HIGH FREQUENCIES: ‘Stomp N Stammer’ no more
Contentious Clark calls it quits
Stomp And Stammer has shut its doors. Closed. Folded. Exited stage left. The 25-year-old music magazine started by Jeff Clark — and Steve Pilon — produced by Jeff Clark, and maintained by Jeff Clark, was stopped by Jeff Clark. It was an abrupt ending. While he had been considering such a move, Clark decided to call it quits while working on the February 2021 issue.
Not everyone in the Atlanta music community is upset with Clark’s decision. If you listen, you can hear disparaging words echoing through the city too busy to hate because many Atlantans were never too busy to hate Stomp And Stammer. The frustration and anger over the magazine was fueled by Clark’s own venomous attacks on people, bands, and any other subjects covered by the masthead’s declaration, “news, music, noise, opinion, garbage.” It wasn’t always that way.
For years, Stomp And Stammer was a voracious and avid supporter of the local Atlanta alternative and rock music scene. Sure, there were bad reviews published in the monthly publication, but good music isn’t what’s always released. It’s the critic’s role to make distinctions between good and bad. In fact, over the years, a scathing review from S&S became a badge of honor to many musicians in this city. But it wasn’t the attacks on a band’s music that turned the tide of popular opinion against Clark and his magazine. It was Clark’s personal attacks on musicians, and members of the Atlanta community, that altered readers’ perception of the magazine. It all came to a climax when Clark — his insidious comments building one upon the other over the years, each month a comment more culpable than the last — ravaged in print the memorial service for the late Ria Pell, a fixture on the Atlanta alternative scene, and beloved owner of Ria’s Bluebird Cafe.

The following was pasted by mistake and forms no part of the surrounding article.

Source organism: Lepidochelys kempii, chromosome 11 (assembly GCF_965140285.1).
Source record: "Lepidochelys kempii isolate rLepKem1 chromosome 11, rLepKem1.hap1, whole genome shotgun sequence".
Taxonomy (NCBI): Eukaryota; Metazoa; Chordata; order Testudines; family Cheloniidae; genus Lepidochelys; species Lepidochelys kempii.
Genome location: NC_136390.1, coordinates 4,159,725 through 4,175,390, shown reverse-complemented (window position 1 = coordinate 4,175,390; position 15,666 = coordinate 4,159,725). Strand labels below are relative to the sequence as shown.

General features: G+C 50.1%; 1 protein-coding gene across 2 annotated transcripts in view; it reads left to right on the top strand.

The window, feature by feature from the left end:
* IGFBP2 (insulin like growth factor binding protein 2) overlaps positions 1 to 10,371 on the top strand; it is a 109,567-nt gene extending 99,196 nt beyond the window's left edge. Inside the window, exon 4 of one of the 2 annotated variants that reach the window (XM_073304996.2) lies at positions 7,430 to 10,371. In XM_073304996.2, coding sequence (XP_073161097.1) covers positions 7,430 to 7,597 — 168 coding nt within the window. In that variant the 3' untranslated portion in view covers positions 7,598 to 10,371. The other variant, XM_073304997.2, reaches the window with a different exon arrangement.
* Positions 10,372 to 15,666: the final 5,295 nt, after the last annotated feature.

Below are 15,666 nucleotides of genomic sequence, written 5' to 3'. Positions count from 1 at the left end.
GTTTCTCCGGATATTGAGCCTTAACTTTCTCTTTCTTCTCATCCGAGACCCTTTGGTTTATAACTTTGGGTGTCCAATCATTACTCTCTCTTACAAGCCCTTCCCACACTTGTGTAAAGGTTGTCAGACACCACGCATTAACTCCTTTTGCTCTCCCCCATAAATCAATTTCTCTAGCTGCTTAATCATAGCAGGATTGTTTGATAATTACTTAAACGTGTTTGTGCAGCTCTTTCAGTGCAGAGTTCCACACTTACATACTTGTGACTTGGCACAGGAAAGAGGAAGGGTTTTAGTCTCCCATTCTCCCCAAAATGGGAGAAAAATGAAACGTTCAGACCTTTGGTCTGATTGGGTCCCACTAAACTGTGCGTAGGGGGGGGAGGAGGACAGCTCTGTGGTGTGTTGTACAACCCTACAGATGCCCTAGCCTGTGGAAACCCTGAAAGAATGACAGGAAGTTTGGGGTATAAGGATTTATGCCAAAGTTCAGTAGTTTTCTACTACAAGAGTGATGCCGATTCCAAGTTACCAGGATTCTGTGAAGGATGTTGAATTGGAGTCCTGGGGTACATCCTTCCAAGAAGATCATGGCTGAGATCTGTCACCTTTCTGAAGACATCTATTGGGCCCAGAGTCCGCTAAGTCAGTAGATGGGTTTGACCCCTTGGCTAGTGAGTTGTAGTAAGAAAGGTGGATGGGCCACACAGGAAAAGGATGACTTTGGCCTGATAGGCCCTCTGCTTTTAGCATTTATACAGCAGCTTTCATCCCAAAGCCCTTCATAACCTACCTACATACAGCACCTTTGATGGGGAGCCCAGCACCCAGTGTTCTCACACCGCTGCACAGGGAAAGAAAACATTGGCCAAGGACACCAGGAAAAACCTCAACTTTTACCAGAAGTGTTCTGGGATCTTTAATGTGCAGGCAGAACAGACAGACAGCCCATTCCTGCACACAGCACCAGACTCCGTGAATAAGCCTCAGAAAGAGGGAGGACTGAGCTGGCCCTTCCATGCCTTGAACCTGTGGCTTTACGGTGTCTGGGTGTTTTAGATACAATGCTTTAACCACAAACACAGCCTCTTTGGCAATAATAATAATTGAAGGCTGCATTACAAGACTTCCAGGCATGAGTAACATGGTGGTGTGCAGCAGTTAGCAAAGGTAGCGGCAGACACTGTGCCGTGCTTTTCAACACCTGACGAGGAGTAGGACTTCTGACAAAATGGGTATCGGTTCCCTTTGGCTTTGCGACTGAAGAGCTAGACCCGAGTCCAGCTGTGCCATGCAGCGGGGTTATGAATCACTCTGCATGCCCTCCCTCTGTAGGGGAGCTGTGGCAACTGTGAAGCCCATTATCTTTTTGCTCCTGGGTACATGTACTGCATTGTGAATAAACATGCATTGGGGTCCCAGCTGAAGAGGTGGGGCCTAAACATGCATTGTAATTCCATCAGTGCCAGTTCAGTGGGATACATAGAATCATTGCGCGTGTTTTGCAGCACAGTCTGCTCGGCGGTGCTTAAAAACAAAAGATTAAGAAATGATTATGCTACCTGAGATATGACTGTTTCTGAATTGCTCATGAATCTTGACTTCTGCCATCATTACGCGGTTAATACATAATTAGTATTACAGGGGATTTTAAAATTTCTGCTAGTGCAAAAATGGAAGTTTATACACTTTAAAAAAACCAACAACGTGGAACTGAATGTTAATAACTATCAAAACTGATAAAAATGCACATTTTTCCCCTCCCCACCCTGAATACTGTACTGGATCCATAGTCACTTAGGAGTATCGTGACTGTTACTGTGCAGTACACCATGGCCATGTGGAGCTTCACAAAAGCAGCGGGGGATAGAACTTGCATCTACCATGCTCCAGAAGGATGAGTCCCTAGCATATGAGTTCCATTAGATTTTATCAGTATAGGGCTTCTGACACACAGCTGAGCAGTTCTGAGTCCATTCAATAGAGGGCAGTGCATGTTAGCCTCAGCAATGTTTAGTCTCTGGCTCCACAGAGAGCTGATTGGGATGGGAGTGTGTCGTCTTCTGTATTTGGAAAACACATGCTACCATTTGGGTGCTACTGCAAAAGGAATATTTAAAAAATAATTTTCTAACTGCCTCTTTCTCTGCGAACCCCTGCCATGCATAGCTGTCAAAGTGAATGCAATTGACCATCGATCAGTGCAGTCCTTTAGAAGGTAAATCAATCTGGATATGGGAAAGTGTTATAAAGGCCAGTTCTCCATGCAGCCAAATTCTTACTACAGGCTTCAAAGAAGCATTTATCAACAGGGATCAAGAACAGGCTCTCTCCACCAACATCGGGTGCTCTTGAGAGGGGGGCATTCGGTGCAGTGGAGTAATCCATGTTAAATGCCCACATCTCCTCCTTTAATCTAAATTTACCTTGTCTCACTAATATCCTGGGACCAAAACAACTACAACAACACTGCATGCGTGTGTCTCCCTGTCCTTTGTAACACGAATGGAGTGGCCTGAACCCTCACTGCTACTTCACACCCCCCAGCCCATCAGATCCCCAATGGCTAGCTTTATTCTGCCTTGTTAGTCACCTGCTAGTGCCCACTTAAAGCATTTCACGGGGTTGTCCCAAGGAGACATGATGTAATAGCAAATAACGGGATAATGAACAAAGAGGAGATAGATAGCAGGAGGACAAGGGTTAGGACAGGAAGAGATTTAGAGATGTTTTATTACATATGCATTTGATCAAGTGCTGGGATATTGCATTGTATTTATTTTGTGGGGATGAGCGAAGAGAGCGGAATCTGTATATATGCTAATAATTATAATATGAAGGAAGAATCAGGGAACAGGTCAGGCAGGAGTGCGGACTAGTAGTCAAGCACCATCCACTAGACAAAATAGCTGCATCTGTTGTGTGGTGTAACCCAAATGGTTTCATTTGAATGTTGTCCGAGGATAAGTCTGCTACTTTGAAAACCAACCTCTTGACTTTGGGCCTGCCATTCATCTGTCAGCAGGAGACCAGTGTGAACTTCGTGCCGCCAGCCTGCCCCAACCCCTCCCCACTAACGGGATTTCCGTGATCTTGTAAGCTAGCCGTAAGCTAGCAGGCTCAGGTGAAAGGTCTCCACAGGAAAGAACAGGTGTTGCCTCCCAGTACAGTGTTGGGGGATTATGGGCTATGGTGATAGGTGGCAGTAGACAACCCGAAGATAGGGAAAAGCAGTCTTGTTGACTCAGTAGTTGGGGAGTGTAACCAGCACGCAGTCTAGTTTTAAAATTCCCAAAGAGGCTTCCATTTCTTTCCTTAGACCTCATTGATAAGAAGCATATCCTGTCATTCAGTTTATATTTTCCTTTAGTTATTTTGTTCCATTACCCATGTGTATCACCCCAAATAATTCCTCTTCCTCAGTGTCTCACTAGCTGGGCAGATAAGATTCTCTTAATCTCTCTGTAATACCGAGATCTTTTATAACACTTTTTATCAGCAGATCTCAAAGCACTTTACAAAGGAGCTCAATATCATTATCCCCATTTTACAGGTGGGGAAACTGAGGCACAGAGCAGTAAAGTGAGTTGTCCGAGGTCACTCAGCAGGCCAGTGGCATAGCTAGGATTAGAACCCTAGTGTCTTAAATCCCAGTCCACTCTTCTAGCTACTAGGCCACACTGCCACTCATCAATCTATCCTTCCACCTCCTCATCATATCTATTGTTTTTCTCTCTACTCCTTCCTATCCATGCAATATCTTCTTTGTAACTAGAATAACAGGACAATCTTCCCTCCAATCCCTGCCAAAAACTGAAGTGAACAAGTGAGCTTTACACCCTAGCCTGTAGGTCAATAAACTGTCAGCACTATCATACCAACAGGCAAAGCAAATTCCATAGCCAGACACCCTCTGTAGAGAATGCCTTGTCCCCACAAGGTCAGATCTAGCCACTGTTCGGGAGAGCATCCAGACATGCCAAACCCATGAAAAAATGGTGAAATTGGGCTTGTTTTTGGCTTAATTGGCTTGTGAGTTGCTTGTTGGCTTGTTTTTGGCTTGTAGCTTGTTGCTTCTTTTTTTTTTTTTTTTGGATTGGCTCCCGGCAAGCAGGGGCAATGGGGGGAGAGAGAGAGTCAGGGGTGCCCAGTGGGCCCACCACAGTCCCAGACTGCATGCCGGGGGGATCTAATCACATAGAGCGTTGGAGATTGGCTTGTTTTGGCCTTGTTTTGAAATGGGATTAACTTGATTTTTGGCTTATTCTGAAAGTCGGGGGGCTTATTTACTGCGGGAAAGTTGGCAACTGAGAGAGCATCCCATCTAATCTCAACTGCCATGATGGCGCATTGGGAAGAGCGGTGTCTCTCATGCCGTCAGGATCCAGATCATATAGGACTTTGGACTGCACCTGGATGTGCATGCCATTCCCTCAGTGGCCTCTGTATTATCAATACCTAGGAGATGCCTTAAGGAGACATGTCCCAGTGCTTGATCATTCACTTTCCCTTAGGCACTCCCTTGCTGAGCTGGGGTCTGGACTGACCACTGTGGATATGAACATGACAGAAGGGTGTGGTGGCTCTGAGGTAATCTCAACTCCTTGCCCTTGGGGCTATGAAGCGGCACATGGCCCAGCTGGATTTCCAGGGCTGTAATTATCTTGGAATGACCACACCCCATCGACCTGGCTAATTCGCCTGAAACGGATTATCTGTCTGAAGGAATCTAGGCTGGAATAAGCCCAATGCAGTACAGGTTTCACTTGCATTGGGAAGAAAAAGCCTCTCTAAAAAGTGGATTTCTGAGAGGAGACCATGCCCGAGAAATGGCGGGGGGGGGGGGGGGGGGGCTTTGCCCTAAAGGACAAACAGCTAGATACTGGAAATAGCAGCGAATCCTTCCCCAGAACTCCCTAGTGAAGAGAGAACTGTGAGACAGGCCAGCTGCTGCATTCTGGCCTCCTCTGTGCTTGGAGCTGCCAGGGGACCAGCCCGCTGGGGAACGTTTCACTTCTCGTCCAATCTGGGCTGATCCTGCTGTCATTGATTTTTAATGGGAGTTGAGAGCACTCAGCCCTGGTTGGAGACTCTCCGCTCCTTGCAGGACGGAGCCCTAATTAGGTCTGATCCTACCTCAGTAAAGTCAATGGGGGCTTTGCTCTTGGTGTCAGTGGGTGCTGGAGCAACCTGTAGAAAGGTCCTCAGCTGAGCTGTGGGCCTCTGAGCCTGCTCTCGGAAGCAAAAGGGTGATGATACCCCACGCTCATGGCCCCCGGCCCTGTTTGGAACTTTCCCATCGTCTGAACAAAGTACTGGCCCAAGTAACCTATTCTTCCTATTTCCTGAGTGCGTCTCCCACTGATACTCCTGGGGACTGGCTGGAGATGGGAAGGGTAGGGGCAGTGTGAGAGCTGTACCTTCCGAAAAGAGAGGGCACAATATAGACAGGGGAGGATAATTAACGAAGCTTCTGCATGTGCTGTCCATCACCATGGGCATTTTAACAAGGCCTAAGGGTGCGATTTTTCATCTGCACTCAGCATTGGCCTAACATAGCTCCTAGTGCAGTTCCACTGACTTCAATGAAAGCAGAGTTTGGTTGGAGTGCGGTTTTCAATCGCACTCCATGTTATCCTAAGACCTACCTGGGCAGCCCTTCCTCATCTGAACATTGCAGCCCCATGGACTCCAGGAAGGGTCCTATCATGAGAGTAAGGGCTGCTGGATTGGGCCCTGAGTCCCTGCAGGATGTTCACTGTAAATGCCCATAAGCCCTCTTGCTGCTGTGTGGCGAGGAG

Clark never should have done it. And it’s a shame he did, because with that one rant, Stomp And Stammer lost credence among many of its readers — and certainly among the liberal and close-knit Atlanta music scene, because, the personal attacks aside, Clark’s right wing ideology put him at odds with much of his readership. Yet when Clark wrote about music, and only music, he was damn good. When he interviewed someone, you got to know the person behind the answers. Clark, and the rest of the writers who contributed to Stomp And Stammer over the years, held together a music scene, with the magazine’s influence far greater than many of its readers and detractors realize.
When I first heard Stomp And Stammer was no more, I called Clark to verify it. I told him I was sorry to see the magazine go. I told him I thought he had done a good job juggling so many hats — publisher, editor, writer, advertising sales, distribution — to make his dream of 25 years ago a reality. He told me his decision came down to COVID-19. His was a music magazine that lived and breathed the live music scene in this city. All of its writers loved music, musicians, concerts, bands … but, with most of Atlanta’s live music venues unable to open their doors during the coronavirus pandemic, with local bands unable to play out, with national bands not touring, there was no live music in Atlanta these past 10 months. And with no live shows, there were no advertising dollars to keep Stomp And Stammer going. In the early days of the pandemic, Clark suspended publication of his magazine. Then, in June or July, he started it up again. It was a losing proposition. Each issue put him in debt. And there was no end in sight for how long most live music clubs in Atlanta would be closed.
But no one talked about how hard it is to maintain a publication — or any business, for that matter — when Clark announced he was ceasing Stomp And Stammer’s publication with the February issue. No. Many people reveled in the news — some guilty of the same vitriol they had accused Clark of, in declaring their hatred for Stomp And Stammer and what it had become after Clark published that inexcusable editorial in January 2014.
When our telephone conversation ended, I have to admit I was somewhat depressed by the turn of events. I had hired Clark as a writer for Creative Loafing when he was fresh out of Georgia State University many, many years ago. He had taken whatever he may have learned during his years writing for this paper and in reading others and turned it into something of his own — and kept it going for 25 years. I think people will miss Stomp And Stammer long after the thrill of its demise is gone. —CL—